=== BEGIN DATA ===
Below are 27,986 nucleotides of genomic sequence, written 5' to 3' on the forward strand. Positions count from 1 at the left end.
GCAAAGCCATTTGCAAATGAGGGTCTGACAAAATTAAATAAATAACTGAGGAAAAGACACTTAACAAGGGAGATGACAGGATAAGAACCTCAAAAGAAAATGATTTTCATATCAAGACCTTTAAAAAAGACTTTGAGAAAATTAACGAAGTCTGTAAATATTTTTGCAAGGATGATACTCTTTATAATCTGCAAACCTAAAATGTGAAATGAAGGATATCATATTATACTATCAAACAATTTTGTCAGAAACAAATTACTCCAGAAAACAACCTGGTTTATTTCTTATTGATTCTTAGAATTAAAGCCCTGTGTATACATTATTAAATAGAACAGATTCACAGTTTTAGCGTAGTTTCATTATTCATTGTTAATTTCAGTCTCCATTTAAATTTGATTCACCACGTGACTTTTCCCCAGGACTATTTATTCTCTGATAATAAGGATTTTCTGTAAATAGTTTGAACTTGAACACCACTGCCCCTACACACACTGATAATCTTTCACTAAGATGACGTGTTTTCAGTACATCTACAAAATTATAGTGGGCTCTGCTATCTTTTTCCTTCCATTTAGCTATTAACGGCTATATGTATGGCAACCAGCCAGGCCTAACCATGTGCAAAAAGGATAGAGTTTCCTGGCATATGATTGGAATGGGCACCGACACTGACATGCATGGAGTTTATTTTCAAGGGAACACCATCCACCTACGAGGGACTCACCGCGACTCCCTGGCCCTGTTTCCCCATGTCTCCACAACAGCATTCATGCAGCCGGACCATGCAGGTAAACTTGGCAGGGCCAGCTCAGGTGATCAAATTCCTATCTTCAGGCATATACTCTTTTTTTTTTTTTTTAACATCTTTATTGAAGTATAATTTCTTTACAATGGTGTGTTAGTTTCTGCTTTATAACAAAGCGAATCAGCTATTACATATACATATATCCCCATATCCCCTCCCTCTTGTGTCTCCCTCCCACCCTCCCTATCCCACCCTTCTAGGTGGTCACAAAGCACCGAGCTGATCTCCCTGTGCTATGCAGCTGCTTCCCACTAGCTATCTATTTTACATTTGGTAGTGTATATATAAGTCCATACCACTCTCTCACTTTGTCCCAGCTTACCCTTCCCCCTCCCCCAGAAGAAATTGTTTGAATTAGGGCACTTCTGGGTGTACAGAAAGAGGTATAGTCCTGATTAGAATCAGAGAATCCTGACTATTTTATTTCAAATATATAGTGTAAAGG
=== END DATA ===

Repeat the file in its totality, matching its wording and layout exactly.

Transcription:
Below are 27,986 nucleotides of genomic sequence, written 5' to 3' on the forward strand. Positions count from 1 at the left end.
GCAAAGCCATTTGCAAATGAGGGTCTGACAAAATTAAATAAATAACTGAGGAAAAGACACTTAACAAGGGAGATGACAGGATAAGAACCTCAAAAGAAAATGATTTTCATATCAAGACCTTTAAAAAAGACTTTGAGAAAATTAACGAAGTCTGTAAATATTTTTGCAAGGATGATACTCTTTATAATCTGCAAACCTAAAATGTGAAATGAAGGATATCATATTATACTATCAAACAATTTTGTCAGAAACAAATTACTCCAGAAAACAACCTGGTTTATTTCTTATTGATTCTTAGAATTAAAGCCCTGTGTATACATTATTAAATAGAACAGATTCACAGTTTTAGCGTAGTTTCATTATTCATTGTTAATTTCAGTCTCCATTTAAATTTGATTCACCACGTGACTTTTCCCCAGGACTATTTATTCTCTGATAATAAGGATTTTCTGTAAATAGTTTGAACTTGAACACCACTGCCCCTACACACACTGATAATCTTTCACTAAGATGACGTGTTTTCAGTACATCTACAAAATTATAGTGGGCTCTGCTATCTTTTTCCTTCCATTTAGCTATTAACGGCTATATGTATGGCAACCAGCCAGGCCTAACCATGTGCAAAAAGGATAGAGTTTCCTGGCATATGATTGGAATGGGCACCGACACTGACATGCATGGAGTTTATTTTCAAGGGAACACCATCCACCTACGAGGGACTCACCGCGACTCCCTGGCCCTGTTTCCCCATGTCTCCACAACAGCATTCATGCAGCCGGACCATGCAGGTAAACTTGGCAGGGCCAGCTCAGGTGATCAAATTCCTATCTTCAGGCATATACTCTTTTTTTTTTTTTTTAACATCTTTATTGAAGTATAATTTCTTTACAATGGTGTGTTAGTTTCTGCTTTATAACAAAGCGAATCAGCTATTACATATACATATATCCCCATATCCCCTCCCTCTTGTGTCTCCCTCCCACCCTCCCTATCCCACCCTTCTAGGTGGTCACAAAGCACCGAGCTGATCTCCCTGTGCTATGCAGCTGCTTCCCACTAGCTATCTATTTTACATTTGGTAGTGTATATATAAGTCCATACCACTCTCTCACTTTGTCCCAGCTTACCCTTCCCCCTCCCCCAGAAGAAATTGTTTGAATTAGGGCACTTCTGGGTGTACAGAAAGAGGTATAGTCCTGATTAGAATCAGAGAATCCTGACTATTTTATTTCAAATATATAGTGTAAAGG